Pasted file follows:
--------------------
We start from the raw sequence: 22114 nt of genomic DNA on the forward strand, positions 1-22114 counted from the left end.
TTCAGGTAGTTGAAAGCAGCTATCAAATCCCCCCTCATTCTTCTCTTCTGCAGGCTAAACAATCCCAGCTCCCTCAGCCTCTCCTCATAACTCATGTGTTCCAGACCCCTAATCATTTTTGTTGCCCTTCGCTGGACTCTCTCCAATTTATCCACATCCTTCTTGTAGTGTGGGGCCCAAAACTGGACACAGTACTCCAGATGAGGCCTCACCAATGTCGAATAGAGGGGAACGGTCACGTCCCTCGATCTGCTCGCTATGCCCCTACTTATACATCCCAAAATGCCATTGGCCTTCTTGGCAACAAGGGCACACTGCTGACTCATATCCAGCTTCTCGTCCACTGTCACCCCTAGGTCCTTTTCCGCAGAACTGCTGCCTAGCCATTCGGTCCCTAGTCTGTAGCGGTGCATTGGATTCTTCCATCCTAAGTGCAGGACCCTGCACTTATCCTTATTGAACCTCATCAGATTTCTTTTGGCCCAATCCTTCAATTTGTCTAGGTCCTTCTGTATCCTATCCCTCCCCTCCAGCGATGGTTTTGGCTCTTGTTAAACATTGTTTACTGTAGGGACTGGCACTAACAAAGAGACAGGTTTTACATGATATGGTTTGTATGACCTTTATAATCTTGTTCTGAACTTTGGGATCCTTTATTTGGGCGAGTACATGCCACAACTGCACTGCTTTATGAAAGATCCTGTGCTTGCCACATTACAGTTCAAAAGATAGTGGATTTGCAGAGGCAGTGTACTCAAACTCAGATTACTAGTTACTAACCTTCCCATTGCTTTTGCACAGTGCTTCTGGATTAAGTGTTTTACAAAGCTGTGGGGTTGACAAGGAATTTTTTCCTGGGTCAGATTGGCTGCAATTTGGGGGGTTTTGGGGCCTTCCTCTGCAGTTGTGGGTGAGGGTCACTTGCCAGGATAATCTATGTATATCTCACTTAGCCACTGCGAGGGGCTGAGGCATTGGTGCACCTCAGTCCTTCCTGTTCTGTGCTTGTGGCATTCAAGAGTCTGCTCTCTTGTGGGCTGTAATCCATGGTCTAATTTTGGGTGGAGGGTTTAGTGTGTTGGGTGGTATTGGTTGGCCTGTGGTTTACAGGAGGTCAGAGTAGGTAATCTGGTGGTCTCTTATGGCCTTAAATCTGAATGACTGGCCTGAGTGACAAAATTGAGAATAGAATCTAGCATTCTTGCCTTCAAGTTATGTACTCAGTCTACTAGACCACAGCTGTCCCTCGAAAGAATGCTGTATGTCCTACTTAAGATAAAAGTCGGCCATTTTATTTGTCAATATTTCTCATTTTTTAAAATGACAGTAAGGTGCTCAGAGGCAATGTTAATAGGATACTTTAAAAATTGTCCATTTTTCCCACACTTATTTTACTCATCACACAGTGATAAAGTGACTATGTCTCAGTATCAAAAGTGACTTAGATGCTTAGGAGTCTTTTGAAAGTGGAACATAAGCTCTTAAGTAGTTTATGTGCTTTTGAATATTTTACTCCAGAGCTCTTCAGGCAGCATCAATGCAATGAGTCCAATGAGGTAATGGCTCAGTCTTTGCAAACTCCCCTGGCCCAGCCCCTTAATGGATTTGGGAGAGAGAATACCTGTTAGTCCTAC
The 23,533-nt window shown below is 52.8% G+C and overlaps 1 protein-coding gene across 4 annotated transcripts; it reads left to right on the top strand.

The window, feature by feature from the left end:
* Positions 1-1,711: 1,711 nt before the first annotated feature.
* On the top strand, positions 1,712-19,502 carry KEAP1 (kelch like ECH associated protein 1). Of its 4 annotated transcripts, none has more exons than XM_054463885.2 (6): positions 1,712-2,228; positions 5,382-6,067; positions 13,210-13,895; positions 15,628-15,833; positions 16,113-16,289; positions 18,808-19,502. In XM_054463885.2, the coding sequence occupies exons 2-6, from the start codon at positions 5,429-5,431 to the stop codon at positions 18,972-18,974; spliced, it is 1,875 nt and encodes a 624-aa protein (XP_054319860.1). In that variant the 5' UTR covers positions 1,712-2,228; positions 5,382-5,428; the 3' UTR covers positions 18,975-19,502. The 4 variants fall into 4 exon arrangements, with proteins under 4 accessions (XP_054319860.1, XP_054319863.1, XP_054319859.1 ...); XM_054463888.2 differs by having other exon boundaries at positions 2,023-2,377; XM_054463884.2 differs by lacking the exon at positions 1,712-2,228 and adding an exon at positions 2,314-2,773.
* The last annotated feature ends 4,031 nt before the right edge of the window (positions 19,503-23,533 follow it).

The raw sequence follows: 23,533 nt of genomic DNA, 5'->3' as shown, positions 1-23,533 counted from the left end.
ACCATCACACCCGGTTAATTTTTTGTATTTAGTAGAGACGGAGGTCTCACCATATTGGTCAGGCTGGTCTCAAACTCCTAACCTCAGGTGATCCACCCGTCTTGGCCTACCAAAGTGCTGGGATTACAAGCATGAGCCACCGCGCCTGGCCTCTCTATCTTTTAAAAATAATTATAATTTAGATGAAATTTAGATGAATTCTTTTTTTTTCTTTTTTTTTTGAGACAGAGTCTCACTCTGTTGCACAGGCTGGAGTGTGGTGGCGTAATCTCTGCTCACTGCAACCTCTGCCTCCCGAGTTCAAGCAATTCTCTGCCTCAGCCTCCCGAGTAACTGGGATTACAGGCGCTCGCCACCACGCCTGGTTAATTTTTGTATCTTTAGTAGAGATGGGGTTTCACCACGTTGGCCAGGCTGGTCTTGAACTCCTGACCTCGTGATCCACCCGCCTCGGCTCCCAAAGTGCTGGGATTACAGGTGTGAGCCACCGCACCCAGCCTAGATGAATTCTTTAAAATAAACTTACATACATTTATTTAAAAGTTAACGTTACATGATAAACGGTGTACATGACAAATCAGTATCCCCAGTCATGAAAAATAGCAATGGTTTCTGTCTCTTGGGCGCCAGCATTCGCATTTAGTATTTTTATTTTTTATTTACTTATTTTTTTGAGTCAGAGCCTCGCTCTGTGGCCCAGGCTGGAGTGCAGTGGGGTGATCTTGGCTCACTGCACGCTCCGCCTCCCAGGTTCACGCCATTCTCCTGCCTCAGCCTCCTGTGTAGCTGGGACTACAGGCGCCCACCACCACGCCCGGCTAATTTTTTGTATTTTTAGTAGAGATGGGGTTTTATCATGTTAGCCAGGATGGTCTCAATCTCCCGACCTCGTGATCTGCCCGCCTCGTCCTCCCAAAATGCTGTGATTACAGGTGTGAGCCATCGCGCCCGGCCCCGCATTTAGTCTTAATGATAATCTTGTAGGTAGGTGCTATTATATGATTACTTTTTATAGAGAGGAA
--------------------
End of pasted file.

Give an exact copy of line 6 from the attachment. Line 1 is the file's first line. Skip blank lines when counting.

* On the top strand, positions 1,712-19,502 carry KEAP1 (kelch like ECH associated protein 1). Of its 4 annotated transcripts, none has more exons than XM_054463885.2 (6): positions 1,712-2,228; positions 5,382-6,067; positions 13,210-13,895; positions 15,628-15,833; positions 16,113-16,289; positions 18,808-19,502. In XM_054463885.2, the coding sequence occupies exons 2-6, from the start codon at positions 5,429-5,431 to the stop codon at positions 18,972-18,974; spliced, it is 1,875 nt and encodes a 624-aa protein (XP_054319860.1). In that variant the 5' UTR covers positions 1,712-2,228; positions 5,382-5,428; the 3' UTR covers positions 18,975-19,502. The 4 variants fall into 4 exon arrangements, with proteins under 4 accessions (XP_054319860.1, XP_054319863.1, XP_054319859.1 ...); XM_054463888.2 differs by having other exon boundaries at positions 2,023-2,377; XM_054463884.2 differs by lacking the exon at positions 1,712-2,228 and adding an exon at positions 2,314-2,773.